Ignoring the heat, you lift the stone to count the ants, bracing yourself for what you might find. You will publish your research and it will be discussed by eminent ecologists and scientists. Surely someone will know what to do.
You look out across Hawaii’s scattered islands. This paradise you call home is the planet’s most isolated archipelago. In the seventy million years since its creation, a new species arrived only every hundred thousand years.
But then your Polynesian ancestors came and settled the islands, hunting the bright-plumed birds to furnish their king with feathers until there were none left. The pigs they brought colonised forests, damaging trees and rooting up the forest floor.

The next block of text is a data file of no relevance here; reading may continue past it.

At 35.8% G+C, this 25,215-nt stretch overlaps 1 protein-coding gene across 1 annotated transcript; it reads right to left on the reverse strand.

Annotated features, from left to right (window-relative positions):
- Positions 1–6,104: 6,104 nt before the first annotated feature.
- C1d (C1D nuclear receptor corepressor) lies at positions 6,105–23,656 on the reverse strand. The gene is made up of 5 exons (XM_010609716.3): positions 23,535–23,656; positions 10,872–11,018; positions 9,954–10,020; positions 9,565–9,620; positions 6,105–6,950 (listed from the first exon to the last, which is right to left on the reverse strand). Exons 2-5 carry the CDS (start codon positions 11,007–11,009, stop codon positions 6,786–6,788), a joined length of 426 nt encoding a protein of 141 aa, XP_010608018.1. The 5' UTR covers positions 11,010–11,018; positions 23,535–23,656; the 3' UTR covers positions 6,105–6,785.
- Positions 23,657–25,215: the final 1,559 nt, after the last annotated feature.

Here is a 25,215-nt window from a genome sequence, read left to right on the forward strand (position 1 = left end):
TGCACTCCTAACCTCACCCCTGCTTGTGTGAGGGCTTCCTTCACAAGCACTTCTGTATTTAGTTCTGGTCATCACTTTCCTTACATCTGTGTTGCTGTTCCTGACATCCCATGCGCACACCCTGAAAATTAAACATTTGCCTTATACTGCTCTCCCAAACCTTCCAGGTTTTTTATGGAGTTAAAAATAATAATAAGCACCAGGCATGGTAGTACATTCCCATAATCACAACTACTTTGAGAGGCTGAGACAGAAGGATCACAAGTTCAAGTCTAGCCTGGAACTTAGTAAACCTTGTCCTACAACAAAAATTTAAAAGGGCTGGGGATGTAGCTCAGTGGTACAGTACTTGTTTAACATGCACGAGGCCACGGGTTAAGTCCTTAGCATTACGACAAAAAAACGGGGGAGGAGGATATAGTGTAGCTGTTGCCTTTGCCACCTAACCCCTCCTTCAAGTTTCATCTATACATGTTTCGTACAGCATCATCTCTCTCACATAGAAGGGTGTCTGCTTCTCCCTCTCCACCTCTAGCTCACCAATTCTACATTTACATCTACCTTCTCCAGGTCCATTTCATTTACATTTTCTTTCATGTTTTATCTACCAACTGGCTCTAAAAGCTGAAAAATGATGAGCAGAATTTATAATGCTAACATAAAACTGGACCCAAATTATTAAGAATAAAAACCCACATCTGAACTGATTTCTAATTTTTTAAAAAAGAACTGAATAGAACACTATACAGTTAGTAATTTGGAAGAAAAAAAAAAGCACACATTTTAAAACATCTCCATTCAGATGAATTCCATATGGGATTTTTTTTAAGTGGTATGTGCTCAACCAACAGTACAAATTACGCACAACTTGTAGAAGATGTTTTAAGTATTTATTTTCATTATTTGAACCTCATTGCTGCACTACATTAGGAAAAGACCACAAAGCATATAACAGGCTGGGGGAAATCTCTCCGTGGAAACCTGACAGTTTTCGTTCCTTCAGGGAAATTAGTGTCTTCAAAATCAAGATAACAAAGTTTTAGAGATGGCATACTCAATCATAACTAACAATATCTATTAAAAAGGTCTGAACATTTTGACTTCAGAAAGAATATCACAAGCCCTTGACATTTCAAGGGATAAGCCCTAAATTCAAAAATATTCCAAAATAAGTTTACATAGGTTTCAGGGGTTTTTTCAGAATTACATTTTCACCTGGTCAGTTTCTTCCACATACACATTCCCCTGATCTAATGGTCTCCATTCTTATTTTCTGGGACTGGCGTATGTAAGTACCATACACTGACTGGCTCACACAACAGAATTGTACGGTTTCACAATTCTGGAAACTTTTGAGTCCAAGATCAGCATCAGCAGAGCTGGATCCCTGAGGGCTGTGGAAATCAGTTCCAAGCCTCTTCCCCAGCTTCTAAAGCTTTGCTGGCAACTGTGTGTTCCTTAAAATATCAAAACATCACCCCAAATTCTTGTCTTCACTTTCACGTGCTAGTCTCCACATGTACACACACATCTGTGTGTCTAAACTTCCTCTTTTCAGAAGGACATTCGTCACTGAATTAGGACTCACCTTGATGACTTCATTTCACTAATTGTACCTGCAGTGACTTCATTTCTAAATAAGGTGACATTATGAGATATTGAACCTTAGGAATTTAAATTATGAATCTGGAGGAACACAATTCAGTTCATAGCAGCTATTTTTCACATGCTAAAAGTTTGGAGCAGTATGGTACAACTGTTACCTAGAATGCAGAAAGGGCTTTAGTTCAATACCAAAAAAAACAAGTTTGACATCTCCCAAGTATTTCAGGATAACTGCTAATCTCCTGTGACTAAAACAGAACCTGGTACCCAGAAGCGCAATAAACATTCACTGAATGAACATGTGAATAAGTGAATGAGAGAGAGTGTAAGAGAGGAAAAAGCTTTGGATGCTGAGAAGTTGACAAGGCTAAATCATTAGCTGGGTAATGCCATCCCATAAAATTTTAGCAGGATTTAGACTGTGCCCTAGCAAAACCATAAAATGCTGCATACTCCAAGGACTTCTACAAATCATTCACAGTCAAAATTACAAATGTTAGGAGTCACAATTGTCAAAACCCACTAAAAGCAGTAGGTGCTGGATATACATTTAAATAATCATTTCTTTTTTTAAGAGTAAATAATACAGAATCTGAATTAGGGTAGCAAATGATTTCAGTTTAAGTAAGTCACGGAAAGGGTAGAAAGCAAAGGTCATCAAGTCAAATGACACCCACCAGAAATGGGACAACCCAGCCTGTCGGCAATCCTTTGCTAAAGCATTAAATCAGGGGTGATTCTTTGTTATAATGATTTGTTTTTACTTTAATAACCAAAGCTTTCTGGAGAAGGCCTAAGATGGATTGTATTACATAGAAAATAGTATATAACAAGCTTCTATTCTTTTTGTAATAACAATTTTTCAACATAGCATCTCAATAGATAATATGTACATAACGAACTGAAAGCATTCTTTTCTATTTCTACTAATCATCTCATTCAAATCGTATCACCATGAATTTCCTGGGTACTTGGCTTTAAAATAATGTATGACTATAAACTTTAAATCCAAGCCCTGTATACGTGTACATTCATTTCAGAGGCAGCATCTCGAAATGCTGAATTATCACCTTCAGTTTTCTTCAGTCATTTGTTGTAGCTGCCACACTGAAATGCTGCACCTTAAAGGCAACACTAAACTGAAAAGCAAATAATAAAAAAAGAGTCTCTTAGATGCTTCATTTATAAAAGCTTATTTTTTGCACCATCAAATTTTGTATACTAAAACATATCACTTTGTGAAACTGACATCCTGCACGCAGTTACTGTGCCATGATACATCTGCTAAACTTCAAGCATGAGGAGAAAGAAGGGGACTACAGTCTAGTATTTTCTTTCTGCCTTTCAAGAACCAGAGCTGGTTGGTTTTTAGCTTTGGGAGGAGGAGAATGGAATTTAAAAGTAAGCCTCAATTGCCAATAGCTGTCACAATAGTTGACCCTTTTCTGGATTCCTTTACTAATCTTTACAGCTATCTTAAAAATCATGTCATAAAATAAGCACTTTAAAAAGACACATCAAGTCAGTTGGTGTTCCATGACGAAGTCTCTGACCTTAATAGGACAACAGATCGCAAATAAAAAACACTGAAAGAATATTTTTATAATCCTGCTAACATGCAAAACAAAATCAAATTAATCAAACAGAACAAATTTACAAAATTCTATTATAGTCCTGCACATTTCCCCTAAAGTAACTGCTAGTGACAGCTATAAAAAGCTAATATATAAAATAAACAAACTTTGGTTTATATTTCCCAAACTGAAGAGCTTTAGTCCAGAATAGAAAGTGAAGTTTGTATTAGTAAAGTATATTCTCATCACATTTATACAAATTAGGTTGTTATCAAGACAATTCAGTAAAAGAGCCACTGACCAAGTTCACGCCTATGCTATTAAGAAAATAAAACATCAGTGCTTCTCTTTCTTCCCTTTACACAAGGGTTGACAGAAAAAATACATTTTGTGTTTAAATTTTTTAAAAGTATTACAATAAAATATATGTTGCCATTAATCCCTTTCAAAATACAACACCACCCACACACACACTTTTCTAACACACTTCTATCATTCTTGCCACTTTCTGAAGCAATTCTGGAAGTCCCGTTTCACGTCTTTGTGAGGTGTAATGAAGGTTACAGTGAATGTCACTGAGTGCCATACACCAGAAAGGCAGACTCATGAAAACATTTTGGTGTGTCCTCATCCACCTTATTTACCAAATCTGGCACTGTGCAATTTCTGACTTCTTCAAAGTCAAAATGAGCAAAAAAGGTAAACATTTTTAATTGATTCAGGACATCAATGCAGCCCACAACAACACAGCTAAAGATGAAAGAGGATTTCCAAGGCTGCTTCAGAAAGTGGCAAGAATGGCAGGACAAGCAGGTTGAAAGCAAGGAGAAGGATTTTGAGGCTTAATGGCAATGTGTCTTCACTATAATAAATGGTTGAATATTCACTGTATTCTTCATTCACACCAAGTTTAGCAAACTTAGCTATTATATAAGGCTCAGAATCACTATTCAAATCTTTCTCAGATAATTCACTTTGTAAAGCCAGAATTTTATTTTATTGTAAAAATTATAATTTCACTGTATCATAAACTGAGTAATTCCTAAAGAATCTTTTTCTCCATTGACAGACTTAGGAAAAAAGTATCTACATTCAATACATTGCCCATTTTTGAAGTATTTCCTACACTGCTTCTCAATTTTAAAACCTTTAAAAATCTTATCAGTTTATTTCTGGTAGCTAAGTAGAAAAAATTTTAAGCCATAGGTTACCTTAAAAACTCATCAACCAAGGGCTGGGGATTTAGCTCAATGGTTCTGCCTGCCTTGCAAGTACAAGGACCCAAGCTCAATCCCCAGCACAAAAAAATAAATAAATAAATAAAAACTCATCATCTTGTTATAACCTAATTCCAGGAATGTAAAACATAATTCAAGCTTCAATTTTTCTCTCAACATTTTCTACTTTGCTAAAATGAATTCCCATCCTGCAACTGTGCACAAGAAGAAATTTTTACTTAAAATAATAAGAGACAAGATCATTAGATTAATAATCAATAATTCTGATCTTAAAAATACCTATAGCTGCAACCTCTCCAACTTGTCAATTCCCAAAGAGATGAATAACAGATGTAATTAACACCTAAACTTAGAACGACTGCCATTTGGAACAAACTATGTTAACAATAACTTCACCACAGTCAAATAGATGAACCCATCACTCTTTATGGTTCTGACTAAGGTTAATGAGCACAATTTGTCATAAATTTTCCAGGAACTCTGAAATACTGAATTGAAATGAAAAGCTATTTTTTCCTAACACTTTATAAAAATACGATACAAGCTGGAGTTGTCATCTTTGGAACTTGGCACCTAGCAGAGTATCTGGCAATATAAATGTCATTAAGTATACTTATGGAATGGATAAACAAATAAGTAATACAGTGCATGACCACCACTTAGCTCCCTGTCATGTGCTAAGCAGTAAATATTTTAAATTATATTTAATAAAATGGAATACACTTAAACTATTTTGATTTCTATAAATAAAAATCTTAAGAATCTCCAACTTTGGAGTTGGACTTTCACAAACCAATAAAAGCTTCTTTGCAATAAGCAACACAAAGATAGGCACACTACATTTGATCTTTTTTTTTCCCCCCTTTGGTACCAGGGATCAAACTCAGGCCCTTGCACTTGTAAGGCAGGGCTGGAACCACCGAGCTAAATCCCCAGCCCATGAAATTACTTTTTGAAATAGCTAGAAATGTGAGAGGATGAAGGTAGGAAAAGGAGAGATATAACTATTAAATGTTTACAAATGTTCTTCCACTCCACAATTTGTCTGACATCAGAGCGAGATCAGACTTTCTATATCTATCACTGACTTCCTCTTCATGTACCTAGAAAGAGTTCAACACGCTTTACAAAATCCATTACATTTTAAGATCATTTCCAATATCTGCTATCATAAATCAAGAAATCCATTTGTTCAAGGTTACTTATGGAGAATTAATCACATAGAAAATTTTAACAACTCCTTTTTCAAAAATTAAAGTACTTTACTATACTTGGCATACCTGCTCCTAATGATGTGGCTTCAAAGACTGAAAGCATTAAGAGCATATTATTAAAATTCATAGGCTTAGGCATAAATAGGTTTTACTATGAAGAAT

In 1778, Captain James Cook took news of your islands to Europe. Traders came, bringing diseases which reduced your people’s numbers by a fifth. New settlers cut down forests and brought animals and plants from their native lands.
Today half of the islands’ one hundred and forty bird species are extinct. Nearly a third of the twenty thousand species of animals and plants are alien. Like the forest grasses, tree snakes and carnivorous snails, the Argentine ants you study pose yet another risk to Hawaii’s diminishing ecosystem.